There are at least two broad kinds of democracy. A more direct democracy (as seen for example in Switzerland) assumes that the populace themselves are making the decisions and that the entire voting population will have both the requisite knowledge base and wisdom to make effective political judgements. However, a more representative democracy (as exemplified in the historic Westminster tradition) doesn’t conceive of the elected representatives as merely mirroring the opinions of the general population (as though each piece of legislation is to be decided by opinion poll), but as having been selected by their peers and entrusted to make wise political judgements on our behalf, even where these might be unpopular (at least in the short term).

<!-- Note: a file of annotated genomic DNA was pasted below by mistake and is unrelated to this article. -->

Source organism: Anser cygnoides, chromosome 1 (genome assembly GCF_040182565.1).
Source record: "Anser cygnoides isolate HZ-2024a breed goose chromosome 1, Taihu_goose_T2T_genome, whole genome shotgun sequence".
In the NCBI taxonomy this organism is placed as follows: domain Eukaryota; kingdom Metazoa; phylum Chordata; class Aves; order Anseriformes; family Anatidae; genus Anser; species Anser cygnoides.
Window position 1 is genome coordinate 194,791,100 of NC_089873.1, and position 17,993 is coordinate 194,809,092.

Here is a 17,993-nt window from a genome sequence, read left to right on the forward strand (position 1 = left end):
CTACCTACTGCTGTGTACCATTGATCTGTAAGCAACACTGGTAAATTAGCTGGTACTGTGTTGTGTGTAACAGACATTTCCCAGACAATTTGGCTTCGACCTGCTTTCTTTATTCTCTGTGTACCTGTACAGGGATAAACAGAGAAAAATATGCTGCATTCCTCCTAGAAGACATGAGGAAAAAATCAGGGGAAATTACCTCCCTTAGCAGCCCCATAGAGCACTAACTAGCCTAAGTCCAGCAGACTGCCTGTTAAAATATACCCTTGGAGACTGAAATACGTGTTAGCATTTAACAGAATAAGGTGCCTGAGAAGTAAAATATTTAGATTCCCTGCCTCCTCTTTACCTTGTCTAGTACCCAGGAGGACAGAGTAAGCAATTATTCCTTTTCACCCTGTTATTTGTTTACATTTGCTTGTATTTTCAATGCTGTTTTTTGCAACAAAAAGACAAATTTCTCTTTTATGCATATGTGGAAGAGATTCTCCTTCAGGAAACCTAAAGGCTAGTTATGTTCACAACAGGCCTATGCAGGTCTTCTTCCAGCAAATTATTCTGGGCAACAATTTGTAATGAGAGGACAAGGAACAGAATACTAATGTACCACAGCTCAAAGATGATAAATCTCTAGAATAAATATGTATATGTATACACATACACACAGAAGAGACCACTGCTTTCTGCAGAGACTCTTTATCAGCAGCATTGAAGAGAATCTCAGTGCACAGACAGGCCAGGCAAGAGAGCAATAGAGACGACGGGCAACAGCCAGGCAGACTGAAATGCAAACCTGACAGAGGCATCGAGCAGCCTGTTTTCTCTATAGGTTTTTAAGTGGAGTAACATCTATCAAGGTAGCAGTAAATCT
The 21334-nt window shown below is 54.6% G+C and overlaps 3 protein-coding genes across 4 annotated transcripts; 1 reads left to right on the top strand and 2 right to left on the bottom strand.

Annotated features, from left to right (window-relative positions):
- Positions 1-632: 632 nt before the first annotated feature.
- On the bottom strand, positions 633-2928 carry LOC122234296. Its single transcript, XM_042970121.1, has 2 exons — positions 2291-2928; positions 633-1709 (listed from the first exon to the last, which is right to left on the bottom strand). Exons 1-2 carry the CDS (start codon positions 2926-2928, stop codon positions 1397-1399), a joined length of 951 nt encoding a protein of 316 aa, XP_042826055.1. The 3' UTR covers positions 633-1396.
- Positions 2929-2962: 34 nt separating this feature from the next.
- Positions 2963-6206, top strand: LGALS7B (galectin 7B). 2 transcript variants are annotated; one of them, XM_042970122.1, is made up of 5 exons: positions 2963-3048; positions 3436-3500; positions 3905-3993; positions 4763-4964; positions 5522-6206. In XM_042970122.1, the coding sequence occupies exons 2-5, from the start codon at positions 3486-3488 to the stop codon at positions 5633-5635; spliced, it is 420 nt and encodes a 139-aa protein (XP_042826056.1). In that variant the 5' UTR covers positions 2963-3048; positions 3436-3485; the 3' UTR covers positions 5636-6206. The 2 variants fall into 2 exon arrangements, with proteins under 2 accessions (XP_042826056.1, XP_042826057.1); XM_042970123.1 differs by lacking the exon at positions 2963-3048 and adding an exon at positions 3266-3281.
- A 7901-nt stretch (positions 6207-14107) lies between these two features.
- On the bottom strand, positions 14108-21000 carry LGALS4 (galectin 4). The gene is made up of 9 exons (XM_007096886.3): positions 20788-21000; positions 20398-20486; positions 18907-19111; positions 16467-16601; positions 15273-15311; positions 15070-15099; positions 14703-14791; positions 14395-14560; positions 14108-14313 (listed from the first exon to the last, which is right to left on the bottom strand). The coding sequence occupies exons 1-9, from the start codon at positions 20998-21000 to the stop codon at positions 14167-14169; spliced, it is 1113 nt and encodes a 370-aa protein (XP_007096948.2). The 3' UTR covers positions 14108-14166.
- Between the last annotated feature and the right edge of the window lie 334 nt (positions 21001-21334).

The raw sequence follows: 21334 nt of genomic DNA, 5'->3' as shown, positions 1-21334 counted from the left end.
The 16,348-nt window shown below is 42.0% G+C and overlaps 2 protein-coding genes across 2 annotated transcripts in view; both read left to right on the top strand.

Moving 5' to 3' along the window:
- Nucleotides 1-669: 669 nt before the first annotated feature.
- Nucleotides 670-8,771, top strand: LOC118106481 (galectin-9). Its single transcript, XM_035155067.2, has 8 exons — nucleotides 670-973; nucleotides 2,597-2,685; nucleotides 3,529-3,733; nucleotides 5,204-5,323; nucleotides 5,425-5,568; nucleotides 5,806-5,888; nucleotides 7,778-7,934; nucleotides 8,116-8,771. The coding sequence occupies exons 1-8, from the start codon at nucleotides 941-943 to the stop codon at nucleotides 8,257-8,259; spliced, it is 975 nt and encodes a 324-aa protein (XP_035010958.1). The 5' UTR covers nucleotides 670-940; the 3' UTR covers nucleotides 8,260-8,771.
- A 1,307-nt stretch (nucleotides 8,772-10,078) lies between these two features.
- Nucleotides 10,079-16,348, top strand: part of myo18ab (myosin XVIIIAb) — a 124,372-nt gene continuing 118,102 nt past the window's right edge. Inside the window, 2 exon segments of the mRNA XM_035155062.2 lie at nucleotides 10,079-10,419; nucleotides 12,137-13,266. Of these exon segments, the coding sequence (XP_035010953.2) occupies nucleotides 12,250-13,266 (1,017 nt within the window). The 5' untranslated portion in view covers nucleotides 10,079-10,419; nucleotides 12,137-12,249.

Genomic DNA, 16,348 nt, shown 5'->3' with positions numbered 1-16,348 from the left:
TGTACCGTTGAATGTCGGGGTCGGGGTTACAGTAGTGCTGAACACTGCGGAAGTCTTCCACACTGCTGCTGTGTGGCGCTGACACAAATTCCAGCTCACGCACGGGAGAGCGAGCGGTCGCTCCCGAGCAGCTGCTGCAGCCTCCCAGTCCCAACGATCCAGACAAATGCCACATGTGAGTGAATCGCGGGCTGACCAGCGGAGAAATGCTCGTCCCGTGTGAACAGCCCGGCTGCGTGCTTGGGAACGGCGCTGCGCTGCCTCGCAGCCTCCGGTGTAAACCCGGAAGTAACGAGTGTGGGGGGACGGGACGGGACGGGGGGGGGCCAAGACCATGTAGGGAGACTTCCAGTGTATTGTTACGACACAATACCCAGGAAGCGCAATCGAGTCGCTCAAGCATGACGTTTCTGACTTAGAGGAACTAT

Each system has dangers and drawbacks. The former (Swiss style) is perhaps overly optimistic about the wisdom of the collective population and their time, ability and interest to focus on highly complex policy matters. The latter (Westminster model) is perhaps overly optimistic about the integrity of elected representatives in making wise decisions for the common good without undue influence from corporate lobbyists. I think that the current dominant model in the English-speaking democracies with which I’m familiar is probably the worst of both worlds: populist in tone and yet largely beholden to corporate lobby interests in outcome.